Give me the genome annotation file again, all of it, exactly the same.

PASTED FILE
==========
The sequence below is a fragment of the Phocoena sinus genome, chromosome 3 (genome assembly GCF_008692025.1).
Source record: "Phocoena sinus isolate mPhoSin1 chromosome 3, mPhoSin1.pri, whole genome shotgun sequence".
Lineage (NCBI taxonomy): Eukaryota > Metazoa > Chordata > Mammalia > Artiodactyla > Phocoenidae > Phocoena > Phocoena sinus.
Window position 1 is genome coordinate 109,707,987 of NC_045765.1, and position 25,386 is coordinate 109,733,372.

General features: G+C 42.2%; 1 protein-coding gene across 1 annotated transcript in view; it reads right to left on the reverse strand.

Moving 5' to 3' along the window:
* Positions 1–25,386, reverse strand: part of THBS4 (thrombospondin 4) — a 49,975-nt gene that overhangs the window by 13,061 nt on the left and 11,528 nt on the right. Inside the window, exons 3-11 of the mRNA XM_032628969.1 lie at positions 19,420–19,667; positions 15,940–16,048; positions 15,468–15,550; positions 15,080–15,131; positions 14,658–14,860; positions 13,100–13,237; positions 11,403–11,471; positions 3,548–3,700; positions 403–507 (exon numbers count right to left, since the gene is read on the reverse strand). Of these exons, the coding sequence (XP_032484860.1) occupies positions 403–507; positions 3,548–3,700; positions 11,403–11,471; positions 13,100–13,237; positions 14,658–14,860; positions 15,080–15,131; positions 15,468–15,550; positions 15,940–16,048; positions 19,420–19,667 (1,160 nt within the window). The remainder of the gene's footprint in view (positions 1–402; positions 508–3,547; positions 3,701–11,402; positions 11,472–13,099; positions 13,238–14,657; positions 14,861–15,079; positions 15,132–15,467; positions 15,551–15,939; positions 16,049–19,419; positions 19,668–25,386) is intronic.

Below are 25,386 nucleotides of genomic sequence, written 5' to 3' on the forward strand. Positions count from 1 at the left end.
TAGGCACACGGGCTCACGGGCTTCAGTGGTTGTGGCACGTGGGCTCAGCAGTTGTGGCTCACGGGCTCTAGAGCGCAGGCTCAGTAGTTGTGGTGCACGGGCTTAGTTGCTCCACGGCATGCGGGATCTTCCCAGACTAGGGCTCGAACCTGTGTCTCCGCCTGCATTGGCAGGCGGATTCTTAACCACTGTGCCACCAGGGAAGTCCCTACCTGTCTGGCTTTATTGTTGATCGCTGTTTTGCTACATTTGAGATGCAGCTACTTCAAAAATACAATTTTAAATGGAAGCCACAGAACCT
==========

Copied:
The sequence below is a fragment of the Phocoena sinus genome, chromosome 3 (genome assembly GCF_008692025.1).
Source record: "Phocoena sinus isolate mPhoSin1 chromosome 3, mPhoSin1.pri, whole genome shotgun sequence".
Lineage (NCBI taxonomy): Eukaryota > Metazoa > Chordata > Mammalia > Artiodactyla > Phocoenidae > Phocoena > Phocoena sinus.
Window position 1 is genome coordinate 109,707,987 of NC_045765.1, and position 25,386 is coordinate 109,733,372.

General features: G+C 42.2%; 1 protein-coding gene across 1 annotated transcript in view; it reads right to left on the reverse strand.

Moving 5' to 3' along the window:
* Positions 1–25,386, reverse strand: part of THBS4 (thrombospondin 4) — a 49,975-nt gene that overhangs the window by 13,061 nt on the left and 11,528 nt on the right. Inside the window, exons 3-11 of the mRNA XM_032628969.1 lie at positions 19,420–19,667; positions 15,940–16,048; positions 15,468–15,550; positions 15,080–15,131; positions 14,658–14,860; positions 13,100–13,237; positions 11,403–11,471; positions 3,548–3,700; positions 403–507 (exon numbers count right to left, since the gene is read on the reverse strand). Of these exons, the coding sequence (XP_032484860.1) occupies positions 403–507; positions 3,548–3,700; positions 11,403–11,471; positions 13,100–13,237; positions 14,658–14,860; positions 15,080–15,131; positions 15,468–15,550; positions 15,940–16,048; positions 19,420–19,667 (1,160 nt within the window). The remainder of the gene's footprint in view (positions 1–402; positions 508–3,547; positions 3,701–11,402; positions 11,472–13,099; positions 13,238–14,657; positions 14,861–15,079; positions 15,132–15,467; positions 15,551–15,939; positions 16,049–19,419; positions 19,668–25,386) is intronic.

Below are 25,386 nucleotides of genomic sequence, written 5' to 3' on the forward strand. Positions count from 1 at the left end.
TAGGCACACGGGCTCACGGGCTTCAGTGGTTGTGGCACGTGGGCTCAGCAGTTGTGGCTCACGGGCTCTAGAGCGCAGGCTCAGTAGTTGTGGTGCACGGGCTTAGTTGCTCCACGGCATGCGGGATCTTCCCAGACTAGGGCTCGAACCTGTGTCTCCGCCTGCATTGGCAGGCGGATTCTTAACCACTGTGCCACCAGGGAAGTCCCTACCTGTCTGGCTTTATTGTTGATCGCTGTTTTGCTACATTTGAGATGCAGCTACTTCAAAAATACAATTTTAAATGGAAGCCACAGAACCT